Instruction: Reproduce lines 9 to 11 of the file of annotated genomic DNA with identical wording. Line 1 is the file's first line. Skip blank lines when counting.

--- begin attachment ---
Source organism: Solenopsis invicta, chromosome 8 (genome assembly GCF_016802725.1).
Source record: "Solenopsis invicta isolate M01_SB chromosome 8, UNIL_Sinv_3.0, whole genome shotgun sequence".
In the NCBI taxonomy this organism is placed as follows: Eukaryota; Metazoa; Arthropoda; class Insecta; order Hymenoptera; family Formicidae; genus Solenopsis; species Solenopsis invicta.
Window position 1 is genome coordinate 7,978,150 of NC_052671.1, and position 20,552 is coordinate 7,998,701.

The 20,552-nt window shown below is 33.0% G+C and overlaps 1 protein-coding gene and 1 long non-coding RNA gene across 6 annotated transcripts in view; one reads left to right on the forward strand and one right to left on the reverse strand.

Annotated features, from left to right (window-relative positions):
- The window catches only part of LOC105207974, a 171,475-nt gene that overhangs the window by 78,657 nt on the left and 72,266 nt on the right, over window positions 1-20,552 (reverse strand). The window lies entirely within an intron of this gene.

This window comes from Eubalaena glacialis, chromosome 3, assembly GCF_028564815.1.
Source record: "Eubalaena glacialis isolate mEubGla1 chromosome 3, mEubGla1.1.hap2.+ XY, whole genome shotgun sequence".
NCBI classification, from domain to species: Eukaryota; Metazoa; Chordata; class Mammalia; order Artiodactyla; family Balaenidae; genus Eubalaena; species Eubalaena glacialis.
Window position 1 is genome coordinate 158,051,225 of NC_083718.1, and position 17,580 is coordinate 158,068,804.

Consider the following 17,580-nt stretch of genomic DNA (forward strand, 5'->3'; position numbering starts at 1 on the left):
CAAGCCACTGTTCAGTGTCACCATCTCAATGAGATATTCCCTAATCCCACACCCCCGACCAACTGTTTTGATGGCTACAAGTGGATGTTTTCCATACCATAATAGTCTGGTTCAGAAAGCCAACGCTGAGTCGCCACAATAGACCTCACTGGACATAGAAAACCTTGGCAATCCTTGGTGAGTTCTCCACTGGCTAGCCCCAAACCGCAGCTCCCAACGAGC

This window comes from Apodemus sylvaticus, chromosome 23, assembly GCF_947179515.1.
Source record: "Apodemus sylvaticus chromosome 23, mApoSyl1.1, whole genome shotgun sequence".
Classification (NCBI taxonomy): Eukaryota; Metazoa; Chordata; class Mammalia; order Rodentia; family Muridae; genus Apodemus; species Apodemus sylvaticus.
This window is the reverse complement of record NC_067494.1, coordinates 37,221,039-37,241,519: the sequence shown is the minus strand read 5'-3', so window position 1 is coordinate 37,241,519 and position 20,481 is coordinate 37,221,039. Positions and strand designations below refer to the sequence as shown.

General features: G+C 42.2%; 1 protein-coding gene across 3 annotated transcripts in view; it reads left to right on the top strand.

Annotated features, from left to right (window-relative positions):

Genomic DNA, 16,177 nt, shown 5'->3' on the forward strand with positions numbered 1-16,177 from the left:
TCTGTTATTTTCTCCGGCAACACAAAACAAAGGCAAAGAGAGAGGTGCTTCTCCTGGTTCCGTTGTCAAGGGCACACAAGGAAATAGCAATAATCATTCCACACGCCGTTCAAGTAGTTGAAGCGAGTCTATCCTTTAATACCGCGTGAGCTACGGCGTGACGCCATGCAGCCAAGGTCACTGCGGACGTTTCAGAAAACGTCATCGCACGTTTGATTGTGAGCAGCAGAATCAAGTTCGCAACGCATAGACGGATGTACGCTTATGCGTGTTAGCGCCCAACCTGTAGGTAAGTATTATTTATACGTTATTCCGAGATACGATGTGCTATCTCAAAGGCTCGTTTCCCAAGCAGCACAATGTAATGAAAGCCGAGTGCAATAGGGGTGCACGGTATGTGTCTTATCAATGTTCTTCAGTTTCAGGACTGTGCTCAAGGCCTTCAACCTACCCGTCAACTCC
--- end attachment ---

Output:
Source record: "Eubalaena glacialis isolate mEubGla1 chromosome 3, mEubGla1.1.hap2.+ XY, whole genome shotgun sequence".
NCBI classification, from domain to species: Eukaryota; Metazoa; Chordata; class Mammalia; order Artiodactyla; family Balaenidae; genus Eubalaena; species Eubalaena glacialis.
Window position 1 is genome coordinate 158,051,225 of NC_083718.1, and position 17,580 is coordinate 158,068,804.